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Widening our  
Underwater Horizons

Wave of the Future

Key areas of focus currently comprise:

  • Marine ecology and microbial ecology

  • Oceanography and coastal zone processes

  • Eutrophication and ecotoxicology

  • Environmental hydrodynamics and modeling

  • Wave-soil-structure interactions

Coastal waters provide a rich environment for life, with an incredible diversity of plants and animals located in the aquatic zone just beyond the seashore. However, with a large percentage of the world's population living within a narrow band adjacent to this coastal area, the deterioration of water quality and coastal resources has become an increasingly noticeable problem.

Hong Kong and the Pearl River Delta (PRD) region offers a series of contrasting marine environments, including estuarine, coastal and oceanic, within a relatively short distance. As one of the fastest growing economic areas in the world, this region has also experienced varying degrees of pollution in many areas.

Marine research has therefore become a core research area of HKUST's Institute for the Environment (IENV), presenting a significant opportunity to extend our understanding of these environments, both in terms of their natural propensities and the impact of man-made pollutants.

Our present studies indicate a need for more comprehensive and world-class research into specific geographical regions. For example, most marine pollution studies have been conducted on temperate estuaries and there are few large-scale studies investigating the impact of pollution in sub-tropical estuaries. Thus, our research in the Pearl River Delta region will make an important contribution to global knowledge.

The range of specializations among HKUST faculty members, IENV's interdisciplinary approach, and the excellent research facilities available open the way for major advances in our comprehension of different marine environments. The results of such pioneering work should greatly improve prospects for a sustainable future.





 

Frontier Research

Some of the exciting marine research areas being explored by IENV:
  • Ecology of marine organisms, including bacteria, plankton and invertebrates; microbial extremophiles; biofouling and anti-fouling; natural products from marine organisms; microbial biodiversity; molecular biology and pollutant toxicity; ecotoxicity and the transfer of heavy metals in the food chain; biosensors for monitoring pollutants; eutrophication including algal blooms, nutrient dynamics and dissolved oxygen supply to bottom waters, understanding the physical and chemical properties of estuarine and coastal waters and their influence on biological organisms.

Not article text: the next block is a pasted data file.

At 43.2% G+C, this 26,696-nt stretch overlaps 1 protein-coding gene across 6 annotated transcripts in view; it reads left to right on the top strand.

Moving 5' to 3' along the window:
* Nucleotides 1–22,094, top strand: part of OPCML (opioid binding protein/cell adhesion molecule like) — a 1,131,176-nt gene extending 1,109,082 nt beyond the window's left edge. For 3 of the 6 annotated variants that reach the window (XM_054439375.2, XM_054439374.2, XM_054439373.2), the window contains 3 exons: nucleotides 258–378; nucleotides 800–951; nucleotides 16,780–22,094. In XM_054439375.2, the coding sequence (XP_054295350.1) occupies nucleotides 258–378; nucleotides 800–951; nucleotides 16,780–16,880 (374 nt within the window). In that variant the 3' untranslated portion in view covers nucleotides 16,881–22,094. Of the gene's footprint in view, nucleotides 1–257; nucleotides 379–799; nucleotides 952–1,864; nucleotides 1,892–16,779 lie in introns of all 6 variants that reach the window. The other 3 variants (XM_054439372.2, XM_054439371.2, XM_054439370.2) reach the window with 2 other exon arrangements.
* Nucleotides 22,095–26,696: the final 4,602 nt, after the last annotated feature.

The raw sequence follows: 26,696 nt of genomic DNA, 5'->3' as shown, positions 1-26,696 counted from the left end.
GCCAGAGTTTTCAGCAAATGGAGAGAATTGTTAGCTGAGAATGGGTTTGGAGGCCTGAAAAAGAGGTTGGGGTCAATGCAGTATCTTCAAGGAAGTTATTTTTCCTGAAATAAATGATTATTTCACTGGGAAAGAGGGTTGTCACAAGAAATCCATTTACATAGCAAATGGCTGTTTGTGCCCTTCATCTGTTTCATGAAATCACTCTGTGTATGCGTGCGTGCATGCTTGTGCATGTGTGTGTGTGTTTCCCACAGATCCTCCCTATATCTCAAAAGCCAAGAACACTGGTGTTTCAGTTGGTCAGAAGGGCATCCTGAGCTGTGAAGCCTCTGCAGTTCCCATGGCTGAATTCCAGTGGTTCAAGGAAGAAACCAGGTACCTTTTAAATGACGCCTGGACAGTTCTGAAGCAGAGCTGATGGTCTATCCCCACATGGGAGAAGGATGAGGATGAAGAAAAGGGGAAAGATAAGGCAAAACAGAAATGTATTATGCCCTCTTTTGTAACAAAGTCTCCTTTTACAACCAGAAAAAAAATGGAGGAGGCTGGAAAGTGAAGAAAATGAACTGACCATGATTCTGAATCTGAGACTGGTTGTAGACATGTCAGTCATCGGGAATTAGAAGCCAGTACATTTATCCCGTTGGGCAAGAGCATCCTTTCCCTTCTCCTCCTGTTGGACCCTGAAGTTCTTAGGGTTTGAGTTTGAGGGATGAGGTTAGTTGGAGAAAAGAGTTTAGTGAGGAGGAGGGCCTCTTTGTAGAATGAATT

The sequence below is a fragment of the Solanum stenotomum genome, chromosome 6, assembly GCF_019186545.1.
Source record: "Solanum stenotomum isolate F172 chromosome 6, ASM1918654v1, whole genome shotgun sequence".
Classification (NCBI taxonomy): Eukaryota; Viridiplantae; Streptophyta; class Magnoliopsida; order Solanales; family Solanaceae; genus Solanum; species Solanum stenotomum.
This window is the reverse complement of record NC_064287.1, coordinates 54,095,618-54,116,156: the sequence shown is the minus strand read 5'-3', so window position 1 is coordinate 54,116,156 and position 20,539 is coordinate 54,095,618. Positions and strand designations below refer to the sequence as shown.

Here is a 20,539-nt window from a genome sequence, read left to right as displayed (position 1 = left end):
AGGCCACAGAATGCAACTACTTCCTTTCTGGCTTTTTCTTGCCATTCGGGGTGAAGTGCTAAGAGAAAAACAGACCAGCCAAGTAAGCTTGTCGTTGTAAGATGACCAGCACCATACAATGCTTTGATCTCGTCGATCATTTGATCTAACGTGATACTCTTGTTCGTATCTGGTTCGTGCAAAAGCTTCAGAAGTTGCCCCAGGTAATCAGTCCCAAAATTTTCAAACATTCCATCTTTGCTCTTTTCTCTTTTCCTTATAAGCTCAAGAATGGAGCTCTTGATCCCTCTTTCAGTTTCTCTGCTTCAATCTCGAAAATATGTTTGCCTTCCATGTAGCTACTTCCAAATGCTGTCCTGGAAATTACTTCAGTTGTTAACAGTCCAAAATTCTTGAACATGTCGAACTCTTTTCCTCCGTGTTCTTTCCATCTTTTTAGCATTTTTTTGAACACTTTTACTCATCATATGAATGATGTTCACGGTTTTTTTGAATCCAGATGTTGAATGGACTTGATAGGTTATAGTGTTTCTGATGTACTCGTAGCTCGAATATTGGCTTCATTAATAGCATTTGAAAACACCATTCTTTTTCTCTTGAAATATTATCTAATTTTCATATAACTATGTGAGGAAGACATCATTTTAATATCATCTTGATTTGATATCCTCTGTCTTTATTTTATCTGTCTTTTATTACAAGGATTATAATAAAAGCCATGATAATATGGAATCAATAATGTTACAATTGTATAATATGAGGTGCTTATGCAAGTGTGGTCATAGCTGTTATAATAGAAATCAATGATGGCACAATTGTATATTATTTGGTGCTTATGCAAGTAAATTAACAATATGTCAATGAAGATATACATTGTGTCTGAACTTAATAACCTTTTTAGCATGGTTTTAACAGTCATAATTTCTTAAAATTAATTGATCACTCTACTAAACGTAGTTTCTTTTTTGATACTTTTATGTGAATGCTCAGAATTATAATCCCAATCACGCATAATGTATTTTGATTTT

• Environmental hydrodynamics; modeling and predicting the dispersion and transport of pollutants in water bodies and a coupled hydrodynamic-ecosystem-chemistry model providing a decision-making tool for marine environmental policy-makers.
  • Wave loading on undersea slopes, off-shore foundations and structure and retaining structures against wave loadings.

Studies being carried out

Biotech Breakthroughs
Studies in marine biotechnology include the search for bioactive compounds from marine organisms. Research is focused on bacteria that grow in biofilms and their compounds that enhance (biofouling) or deter (anti-fouling) settling of organisms on surfaces such as drilling platforms, ships and pipelines. Discoveries include the identification of several highly potent antifouling and antibiotic compounds from sponges, seaweeds, and the bacteria and fungi living on these organisms. (Pix in Newslette- Winter 2004)

Estuary Insights
Studies of the Pearl River Delta region can increase knowledge of the impact of pollution on sub-tropical estuaries. Various chemical pollutants (for example, heavy metals) and emerging chemicals (for example, pharmaceuticals and endocrine disruptors) are increasing and their sources, biological impact and water transport mechanisms will be identified.

Looking Ahead
Research into bacteria, picoplankton, micro- and mesozooplankton and associated hydrodynamics of the coastal flow field is boosting the sparse information available for Hong Kong waters. Our longer-term goal is to develop a three-dimensional model of physical-biological coupling for Hong Kong waters and a forecasting model system for various biological events.

Go With the Flow
We are seeking greater understanding of shallow wake flow behavior and the subsequent flow patterns and mixing processes in the wake of natural protrusions. This is critical for the prediction, assessment, analysis and mitigation of pollution problems in air and water and is particularly important for Hong Kong, which includes over 200 islands of varying sizes. The flow pattern in the wake of these islands is a decisive factor in locating outfall discharges, mud disposal, cooling intakes, reclaimed land, marine parks and marine reserves.

Red Alert
We are studying the ecology of red tides and the relationship between these algal blooms and physical processes and eutrophication resulting from excessive nutrients in the western waters of Hong Kong. These studies have particular relevance to sewage treatment in Hong Kong and the control of algal biomass production and subsequent low oxygen in the bottom water.


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